Original Coming Soon
Christian Recorder: December 14, 1876
Mr. Editor:-- A few nights since, I was sitting in the Parquet circles of that immense edifice on the corner of 15th and Chestnut Streets, listening to the inimitable voices of the Hutchinson family; and they sang a solo, entitled, “Uncle Sam’s rich enough to give us all a farm.” The chorus of which was “Come en, come on, Uncle Sam’s rich enough to give us all a farm.” The gist of the words were, all nations Might come to this country, of every race, color, and grade and the United States government was rich enough, or her territory is simple enough, to give them all a farm. The solo electrified that crowded building, and the cheers, hand claps, and feet stamps, that followed were deafening. Every body seemed to be jubilant at the idea, with the exception of one, and that was a negro in the person of myself. I thought that if this nation was able to invite the nearly fourteen hundred millions of men, women, and children here, from the ends of the earth, and in the words of the solo, “give them all a farm;” it had better by a great sight to have given the Southern blacks some of them. Had I possessed at the time the voice of seven thunders, this announcement would have been vociferated so loudly, that its conclusion would have cracked the walls of the granite building.
A few years ago, the desire of the Southern negro to have forty acres of land and a mule, became proverbially ridiculous. He was laughed at by at by Democrats and Republicans all over the country; and the newspapers everywhere passed it around, as “something equal to superstition.” It was not superstition but it was instinct; an instinct too, as purely human in its force and conviction as the promptings of conscience itself. The lex nature in the constitution of the Southern negro, felt this was the poorest remuneration that could be given for the sweat and toil of centuries. There is not a man in a lunatic asylum who would not accord this to him, when left to his sober reflection. The liberation of four millions of intelligent moral, and religious human beings, without making any provision for their subsistence, was a crime before high heaven; and he so charged today upon the ledger of the Eternal. For one-half the money that has been expended in fizzling over the negro in other directions, the United States Government could have assigned every colored man in the South homestead somewhere in its public domain, and furnished the means of his transportation. And today three millions of them at least, would have been well to do, and three or four hundred thousand who have been either murdered or starved to death or died from disease contracted through poverty, would have been alive and in such independent circumstances, as to have defiled all the Democrats in creation to have forced them to vote or in any way act against the Republican party.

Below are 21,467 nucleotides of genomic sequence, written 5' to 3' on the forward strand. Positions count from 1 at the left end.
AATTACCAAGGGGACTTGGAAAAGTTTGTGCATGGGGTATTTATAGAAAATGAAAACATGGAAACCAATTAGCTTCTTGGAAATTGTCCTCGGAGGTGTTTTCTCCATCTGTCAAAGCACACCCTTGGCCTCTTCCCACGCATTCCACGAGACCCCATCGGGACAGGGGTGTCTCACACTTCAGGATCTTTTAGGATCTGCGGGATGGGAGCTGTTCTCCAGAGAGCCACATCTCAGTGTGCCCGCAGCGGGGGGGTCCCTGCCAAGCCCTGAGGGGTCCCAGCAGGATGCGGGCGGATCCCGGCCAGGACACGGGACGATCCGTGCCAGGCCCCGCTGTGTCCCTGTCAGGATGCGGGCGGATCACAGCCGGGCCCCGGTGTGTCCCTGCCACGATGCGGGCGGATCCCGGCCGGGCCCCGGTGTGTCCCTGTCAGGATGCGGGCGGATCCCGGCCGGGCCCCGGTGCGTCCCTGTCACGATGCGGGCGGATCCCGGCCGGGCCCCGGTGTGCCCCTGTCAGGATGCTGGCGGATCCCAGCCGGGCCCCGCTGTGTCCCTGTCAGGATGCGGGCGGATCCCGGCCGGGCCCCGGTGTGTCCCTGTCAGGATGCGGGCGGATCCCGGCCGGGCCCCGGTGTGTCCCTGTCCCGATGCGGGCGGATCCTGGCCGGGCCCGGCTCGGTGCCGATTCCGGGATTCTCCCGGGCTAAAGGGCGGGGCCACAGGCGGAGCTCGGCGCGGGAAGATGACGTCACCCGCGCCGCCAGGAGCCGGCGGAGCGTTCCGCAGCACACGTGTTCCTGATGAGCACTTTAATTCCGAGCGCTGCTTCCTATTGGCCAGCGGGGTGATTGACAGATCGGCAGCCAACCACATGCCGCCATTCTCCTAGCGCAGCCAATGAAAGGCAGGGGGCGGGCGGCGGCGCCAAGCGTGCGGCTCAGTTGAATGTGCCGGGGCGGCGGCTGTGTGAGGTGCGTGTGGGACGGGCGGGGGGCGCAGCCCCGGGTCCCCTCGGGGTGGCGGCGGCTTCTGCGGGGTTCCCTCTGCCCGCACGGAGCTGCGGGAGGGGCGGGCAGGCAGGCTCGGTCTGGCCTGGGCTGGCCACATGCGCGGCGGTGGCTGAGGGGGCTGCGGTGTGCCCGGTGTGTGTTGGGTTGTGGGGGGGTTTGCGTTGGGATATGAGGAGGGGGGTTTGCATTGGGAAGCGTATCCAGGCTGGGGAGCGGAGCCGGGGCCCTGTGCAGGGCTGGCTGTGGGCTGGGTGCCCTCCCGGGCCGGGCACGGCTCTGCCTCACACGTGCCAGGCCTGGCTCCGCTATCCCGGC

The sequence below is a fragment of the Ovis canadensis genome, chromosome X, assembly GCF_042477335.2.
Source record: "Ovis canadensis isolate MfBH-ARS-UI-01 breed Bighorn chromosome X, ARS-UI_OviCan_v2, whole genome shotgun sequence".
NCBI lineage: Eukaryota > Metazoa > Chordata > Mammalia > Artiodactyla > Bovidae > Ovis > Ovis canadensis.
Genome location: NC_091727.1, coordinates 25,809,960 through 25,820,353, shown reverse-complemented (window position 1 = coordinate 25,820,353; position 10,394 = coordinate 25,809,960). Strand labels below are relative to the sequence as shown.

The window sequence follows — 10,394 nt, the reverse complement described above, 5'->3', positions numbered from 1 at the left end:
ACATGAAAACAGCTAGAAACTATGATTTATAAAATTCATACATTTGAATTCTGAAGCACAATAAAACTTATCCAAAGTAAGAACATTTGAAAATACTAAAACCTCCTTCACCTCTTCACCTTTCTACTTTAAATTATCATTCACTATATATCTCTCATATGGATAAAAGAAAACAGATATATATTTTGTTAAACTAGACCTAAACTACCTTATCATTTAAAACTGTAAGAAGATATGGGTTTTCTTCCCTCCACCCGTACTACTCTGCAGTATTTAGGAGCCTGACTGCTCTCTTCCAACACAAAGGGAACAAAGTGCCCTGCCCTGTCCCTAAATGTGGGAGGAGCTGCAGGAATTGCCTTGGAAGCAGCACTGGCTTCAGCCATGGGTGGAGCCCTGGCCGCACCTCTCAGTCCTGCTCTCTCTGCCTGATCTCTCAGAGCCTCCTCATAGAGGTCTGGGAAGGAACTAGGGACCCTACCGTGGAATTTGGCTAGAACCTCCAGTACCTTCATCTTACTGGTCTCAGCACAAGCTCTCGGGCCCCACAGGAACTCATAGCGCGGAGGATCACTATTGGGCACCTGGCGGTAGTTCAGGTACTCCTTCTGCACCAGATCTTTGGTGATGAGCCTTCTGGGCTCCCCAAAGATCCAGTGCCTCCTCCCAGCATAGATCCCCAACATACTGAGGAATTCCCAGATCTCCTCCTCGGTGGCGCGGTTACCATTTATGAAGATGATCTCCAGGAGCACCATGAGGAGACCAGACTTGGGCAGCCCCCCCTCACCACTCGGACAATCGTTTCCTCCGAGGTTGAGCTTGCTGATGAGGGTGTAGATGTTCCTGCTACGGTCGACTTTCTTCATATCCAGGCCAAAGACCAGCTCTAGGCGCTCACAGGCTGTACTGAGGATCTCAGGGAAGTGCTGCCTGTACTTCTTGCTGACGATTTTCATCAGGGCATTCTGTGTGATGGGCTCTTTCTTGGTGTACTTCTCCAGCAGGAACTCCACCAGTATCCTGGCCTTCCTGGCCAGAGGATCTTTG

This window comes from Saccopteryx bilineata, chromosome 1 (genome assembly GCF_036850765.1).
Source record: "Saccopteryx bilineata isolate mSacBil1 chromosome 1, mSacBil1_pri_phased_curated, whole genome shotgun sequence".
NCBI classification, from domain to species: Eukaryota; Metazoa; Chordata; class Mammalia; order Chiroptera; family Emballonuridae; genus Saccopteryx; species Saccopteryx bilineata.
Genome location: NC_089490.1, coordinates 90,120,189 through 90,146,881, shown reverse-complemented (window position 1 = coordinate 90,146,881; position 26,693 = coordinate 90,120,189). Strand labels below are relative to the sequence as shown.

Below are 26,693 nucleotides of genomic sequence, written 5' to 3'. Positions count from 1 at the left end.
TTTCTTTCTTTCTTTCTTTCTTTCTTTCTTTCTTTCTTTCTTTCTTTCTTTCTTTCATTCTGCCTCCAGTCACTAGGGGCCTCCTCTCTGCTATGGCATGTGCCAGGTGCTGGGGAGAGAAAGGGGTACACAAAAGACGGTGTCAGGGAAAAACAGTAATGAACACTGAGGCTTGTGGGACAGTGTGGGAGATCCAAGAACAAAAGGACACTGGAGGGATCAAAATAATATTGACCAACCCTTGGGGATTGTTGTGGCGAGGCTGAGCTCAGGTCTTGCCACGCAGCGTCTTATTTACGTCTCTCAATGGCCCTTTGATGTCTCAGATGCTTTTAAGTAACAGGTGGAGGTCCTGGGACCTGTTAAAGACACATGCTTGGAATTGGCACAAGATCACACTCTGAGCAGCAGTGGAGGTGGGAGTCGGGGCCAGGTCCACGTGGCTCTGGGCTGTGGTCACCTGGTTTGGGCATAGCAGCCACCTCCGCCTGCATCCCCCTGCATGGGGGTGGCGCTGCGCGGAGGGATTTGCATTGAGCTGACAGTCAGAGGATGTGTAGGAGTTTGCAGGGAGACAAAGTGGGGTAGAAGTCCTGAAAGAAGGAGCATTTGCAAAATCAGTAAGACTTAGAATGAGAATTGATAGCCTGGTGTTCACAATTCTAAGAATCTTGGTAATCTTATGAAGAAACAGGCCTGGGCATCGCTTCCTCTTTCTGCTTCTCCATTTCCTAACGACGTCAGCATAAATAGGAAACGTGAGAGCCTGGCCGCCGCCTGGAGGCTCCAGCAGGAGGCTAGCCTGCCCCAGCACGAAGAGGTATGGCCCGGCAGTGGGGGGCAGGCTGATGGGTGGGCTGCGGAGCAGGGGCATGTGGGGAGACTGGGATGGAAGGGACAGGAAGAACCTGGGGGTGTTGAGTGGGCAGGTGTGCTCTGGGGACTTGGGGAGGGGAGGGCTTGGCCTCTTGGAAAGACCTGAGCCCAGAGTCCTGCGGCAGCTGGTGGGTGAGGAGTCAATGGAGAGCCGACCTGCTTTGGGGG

I have just read a letter from a white gentleman in Washington City, who is well posted in Southern affairs. He informs me that after the late election some white men remarked to him that every negro South who voted the Democratic ticket, ought to be remanded to slavery. While I am the last man heaven ever formed to excused or defend Democratic negroes, yet such language from any man, even if it was from President Grant, would simply be the jargon of a fool. Knowing the Southern negro as I do, I would be willing to stake my future existence, that ninety-nine of every hundred, who voted the Democratic ticket were Republicans in heart. It is said the devil told the truth once when he remarked, “that all that a man had, he would give for his life” Thousands in the South have seen others killed, and butchered by Ku-klux, turned out of house and home, & etc. And every species of villainy perpetrated upon their fellow, for being Republicans. Still nothing was done, nothing could be done.